Early Detection of Polyps and Colon Cancer by Fluorescence Imaging - a Dose-finding Study
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|ClinicalTrials.gov Identifier: NCT00285701|
Recruitment Status : Completed
First Posted : February 2, 2006
Last Update Posted : January 15, 2010
|Condition or disease||Intervention/treatment||Phase|
|Colorectal Cancer||Drug: hexaminolevulinate||Phase 1 Phase 2|
Colonoscopy is regarded as the "gold standard" for diagnosis of colorectal cancer. The sensitivity is uncertain but proposed to be (75-95%), however flat adenomas which are easily missed, are often not recognised. Fluorescence imaging may increase the sensitivity of standard white light colonoscopy by identifying more polyps and flat adenomas which will make the resection of adenomas more complete.
In this study hexaminolevulinate (HAL) will be administered locally as a photosensitiser, using different doses to find the optimal imaging conditions as well as making patient safety assessments.
Both standard white light and blue light (fluorescence) inspection will be performed.
|Study Type :||Interventional (Clinical Trial)|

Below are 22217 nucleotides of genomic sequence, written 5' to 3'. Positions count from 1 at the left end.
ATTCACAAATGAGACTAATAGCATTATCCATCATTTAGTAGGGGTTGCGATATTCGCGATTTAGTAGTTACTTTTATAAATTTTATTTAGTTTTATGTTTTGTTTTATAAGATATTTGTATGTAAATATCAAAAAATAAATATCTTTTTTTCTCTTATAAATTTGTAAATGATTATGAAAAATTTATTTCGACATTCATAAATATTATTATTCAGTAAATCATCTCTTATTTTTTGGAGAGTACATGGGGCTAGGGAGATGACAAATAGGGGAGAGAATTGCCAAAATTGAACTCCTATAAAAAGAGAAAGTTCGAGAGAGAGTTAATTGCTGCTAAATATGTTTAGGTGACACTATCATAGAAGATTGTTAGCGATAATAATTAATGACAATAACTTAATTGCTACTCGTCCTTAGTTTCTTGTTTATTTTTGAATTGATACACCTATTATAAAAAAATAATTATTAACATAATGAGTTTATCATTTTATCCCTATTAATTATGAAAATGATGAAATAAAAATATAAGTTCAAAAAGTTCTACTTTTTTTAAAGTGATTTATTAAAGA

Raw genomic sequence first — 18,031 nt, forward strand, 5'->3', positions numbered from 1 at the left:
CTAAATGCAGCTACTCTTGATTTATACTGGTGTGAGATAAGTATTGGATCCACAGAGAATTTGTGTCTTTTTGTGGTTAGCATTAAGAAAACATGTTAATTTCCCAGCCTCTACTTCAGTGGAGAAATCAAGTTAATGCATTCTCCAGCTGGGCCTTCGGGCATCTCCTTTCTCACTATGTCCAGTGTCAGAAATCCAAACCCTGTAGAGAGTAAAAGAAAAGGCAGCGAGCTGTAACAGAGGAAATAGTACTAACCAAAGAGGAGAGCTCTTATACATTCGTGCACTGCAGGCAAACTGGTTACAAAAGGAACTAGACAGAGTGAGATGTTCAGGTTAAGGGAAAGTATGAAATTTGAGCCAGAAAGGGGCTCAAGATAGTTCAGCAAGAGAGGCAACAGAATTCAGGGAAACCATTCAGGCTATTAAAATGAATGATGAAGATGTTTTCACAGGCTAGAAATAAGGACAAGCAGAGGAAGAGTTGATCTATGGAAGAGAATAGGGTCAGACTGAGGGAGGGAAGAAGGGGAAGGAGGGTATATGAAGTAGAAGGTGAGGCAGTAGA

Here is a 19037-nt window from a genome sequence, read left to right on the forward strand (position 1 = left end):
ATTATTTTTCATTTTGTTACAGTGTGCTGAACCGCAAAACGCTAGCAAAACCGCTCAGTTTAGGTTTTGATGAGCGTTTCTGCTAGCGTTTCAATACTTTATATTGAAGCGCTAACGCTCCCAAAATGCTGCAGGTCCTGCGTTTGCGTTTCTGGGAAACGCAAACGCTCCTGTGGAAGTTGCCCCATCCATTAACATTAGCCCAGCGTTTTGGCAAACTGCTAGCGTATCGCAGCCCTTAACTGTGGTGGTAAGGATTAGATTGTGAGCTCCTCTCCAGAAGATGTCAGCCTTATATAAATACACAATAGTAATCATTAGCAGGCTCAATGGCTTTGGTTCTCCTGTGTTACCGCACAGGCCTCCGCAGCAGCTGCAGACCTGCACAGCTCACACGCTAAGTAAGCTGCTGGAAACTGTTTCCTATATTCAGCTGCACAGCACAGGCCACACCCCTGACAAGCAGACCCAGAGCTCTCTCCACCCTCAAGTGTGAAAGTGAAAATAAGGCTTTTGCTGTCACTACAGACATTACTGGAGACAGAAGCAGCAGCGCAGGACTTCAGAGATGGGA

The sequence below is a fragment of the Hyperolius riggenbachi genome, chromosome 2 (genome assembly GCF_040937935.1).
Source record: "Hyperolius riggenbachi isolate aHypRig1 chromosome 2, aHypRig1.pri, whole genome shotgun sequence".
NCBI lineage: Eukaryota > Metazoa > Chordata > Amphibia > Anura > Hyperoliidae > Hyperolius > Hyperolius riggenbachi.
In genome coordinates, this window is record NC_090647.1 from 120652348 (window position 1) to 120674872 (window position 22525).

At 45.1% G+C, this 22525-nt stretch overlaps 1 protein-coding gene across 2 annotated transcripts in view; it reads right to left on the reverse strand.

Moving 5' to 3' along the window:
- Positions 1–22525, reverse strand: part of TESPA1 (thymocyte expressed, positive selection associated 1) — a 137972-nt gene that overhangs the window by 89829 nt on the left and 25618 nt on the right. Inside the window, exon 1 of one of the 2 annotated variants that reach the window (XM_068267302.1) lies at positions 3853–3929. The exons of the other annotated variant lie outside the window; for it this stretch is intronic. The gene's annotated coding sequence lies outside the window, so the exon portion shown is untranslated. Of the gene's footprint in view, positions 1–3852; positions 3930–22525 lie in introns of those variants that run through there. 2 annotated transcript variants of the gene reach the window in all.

|Actual Enrollment :||38 participants|
|Intervention Model:||Single Group Assignment|
|Masking:||None (Open Label)|
|Official Title:||Early Detection of Pre-malignant and Malignant Conditions in the Colon by Means of Fluorescence Endoscopy Using Local and Oral Sensitisation With Hexaminolevulinate (HAL) - a Dose Finding Study|
|Study Start Date :||July 2006|
|Actual Primary Completion Date :||November 2007|
|Actual Study Completion Date :||March 2008|
To learn more about this study, you or your doctor may contact the study research staff using the contact information provided by the sponsor.
Please refer to this study by its ClinicalTrials.gov identifier (NCT number): NCT00285701
|Dept of Medicine, Munic-Hospital Pasing|
|Munic, Bayern, Germany|
|Principal Investigator:||Brigitte Mayinger, MD, PhD||Endlicher E, et al. Hexaminolevulinate-induced fluorescence endoscopy in patients with rectal adenoma and cancer: a pilot study. Gastrointestinal Endoscopy 2004;60:449-454|